As technical professionals, we have a myriad of responsibilities This is especially true in today’s economy when so many of us are being asked to do more with less. It’s easy to get caught up in our daily tasks and projects. We must improve the response time of a report and gently slap the hand of the guy who designed it so inefficiently. We must crank out more code to meet an arbitrary deadline promised by a salesman.

It’s easy to lose heart and to think of ourselves as just another cog in the underbelly of a faceless, heartless organization.

At least one-third of each business day is spent at work. For some if us, it’s much more than that. When we are discontented with our jobs, it affects the other areas of our lives. That’s why it’s important to keep a healthy perspective on life.

The Power of Perspective

I’m reminded of the story a man who was waking down the street in old England many years ago when he happened upon a construction site. As he approached, he saw a laborer. The man stopped and asked the laborer what he was doing. The laborer gave a sneering look and replied “I’m laying bricks. What does it look like I’m doing?” and continued about the business of laying bricks.

A few minutes later, the man came to another laborer who was wielding a trowel and slathering mortar onto a granite block. The man asked the second laborer what he was doing. “I’m raising this wall.” replied the laborer as he continued working.

Another few minutes passed and the man came to a third laborer with trowel in hand. The man asked the laborer the same question posed to the first two laborers “What are you doing?” The laborer looked at the man and replied “I’m building a magnificent and grand Cathedral where generations of believers will be able to come to worship God Almighty.”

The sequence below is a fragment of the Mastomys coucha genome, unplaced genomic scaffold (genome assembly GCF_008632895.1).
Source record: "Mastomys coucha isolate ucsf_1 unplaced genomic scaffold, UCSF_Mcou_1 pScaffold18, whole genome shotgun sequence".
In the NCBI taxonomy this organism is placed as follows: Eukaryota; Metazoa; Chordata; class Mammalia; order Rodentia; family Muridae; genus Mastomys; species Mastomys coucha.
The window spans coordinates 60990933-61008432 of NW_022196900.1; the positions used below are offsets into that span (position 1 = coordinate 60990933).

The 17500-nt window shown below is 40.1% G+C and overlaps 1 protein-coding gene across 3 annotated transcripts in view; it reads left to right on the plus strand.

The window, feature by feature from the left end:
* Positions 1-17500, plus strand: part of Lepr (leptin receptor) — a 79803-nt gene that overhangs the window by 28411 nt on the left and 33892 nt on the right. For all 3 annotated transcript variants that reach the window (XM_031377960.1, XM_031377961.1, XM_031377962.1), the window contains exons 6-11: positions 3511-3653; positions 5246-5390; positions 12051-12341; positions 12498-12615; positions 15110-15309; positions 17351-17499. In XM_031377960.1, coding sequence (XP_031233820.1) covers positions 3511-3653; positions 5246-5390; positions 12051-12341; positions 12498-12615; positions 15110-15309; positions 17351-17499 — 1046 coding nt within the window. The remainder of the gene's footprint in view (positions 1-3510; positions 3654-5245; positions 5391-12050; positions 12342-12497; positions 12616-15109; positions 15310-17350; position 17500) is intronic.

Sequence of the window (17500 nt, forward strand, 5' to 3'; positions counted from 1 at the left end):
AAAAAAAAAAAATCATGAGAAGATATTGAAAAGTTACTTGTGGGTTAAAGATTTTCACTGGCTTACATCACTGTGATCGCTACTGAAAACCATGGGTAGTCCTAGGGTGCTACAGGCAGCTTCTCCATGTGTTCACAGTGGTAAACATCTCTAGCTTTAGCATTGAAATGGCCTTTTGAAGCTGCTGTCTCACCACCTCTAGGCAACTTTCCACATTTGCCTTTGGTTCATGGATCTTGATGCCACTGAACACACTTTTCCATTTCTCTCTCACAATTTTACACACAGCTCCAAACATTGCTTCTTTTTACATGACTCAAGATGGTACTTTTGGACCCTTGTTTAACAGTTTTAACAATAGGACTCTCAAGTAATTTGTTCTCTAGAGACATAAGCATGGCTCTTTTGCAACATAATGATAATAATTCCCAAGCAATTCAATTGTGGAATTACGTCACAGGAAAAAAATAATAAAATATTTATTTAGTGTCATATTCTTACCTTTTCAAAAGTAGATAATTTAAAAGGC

That’s the difference perspective can make. All three laborers were doing the same thing from an outsiders vantage point, yet each viewed their activities differently.

What Are You Doing?

So, let me ask you: what are you are doing? Are you creating maintenance plans? Or are you ensuring the medical staff have the information they need to help treat patients effectively? Are you going through your daily check list on the servers? Or are you working on something much more important, much bigger than yourself?

How is your perspective?

Book Review: The Truth About Negotiations

How should you reply to the “What’s your rate?” question? Should you answer immediately? Or try to discover their expectations? When all it’s all said and done, should you just “split the difference?”

The answer to those questions and many similar ones are what Leigh Thompson, the author of The Truth About Negotiations, sets out to provide in this short, easy to read book.

In the introduction, Thompson states that she wants to do three things with the book. First, she strives to outline a game plan that will work in any negotiation. Whether your are negotiating a raise at work or attempting to overcome a difference with your neighbor, the basic premises of negotiations are the same.

Don’t underestimate how important opening offers are. Indeed negotiators’ first offers can generally predict the outcome of a negotiation….For these reasons your ideal offer should be close to the party’s barely-acceptable terms.

Second, she focuses on what she terms the “win-win goldmine”. It’s a simple concept that we’ve all known since kindergarten: it’s best when both parties walk away happy. Thompson provides techniques for asking questions that help you to get to the underlying interests of the other person so you can hopefully strike a deal you’ll both like.

Third she discusses how to handle less-than-ideal negotiation scenarios. Sometimes you must work with people you don’t trust, or who don’t trust you. That’s tough, but Thompson provides some key insight into ways to approach it.

While this isn’t a really deep dissertation on the subject, the 53 truths that Thompson shares provide a good overview to negotiations. I enjoyed reading the book and will hang on to it for future reference.